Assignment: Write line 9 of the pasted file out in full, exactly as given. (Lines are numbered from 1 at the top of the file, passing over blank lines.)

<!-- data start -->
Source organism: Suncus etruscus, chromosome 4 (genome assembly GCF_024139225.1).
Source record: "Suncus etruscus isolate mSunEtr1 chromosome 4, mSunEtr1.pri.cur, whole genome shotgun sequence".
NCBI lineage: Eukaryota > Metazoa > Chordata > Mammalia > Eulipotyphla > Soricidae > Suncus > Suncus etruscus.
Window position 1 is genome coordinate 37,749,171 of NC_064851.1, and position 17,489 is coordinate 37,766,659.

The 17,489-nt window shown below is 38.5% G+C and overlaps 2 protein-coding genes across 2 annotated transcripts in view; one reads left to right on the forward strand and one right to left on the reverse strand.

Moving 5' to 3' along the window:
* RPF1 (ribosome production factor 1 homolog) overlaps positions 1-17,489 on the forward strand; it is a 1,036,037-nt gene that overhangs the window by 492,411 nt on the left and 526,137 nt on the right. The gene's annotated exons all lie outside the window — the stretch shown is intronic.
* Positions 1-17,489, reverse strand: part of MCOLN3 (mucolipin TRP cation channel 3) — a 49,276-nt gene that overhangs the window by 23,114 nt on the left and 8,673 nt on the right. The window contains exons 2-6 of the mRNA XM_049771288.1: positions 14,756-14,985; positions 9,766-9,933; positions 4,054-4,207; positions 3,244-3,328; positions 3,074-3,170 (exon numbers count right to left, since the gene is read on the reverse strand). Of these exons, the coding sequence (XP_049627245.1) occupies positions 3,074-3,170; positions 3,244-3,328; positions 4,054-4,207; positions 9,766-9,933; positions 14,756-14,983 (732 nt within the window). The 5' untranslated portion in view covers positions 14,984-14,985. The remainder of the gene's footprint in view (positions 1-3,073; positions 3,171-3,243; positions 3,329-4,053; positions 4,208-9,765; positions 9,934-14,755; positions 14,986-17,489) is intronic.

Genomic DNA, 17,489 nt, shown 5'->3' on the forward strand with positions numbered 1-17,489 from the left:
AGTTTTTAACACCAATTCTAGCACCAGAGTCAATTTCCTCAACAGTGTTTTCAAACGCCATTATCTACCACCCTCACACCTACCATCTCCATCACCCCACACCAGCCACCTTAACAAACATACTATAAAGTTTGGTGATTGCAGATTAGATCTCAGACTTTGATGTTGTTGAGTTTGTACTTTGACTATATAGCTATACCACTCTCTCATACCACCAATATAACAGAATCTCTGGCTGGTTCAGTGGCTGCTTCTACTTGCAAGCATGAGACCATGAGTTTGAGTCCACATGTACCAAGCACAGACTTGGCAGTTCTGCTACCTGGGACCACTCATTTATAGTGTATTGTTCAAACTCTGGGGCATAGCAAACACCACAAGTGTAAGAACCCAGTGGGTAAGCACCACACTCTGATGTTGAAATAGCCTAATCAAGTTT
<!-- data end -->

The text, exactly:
Genomic DNA, 17,489 nt, shown 5'->3' on the forward strand with positions numbered 1-17,489 from the left: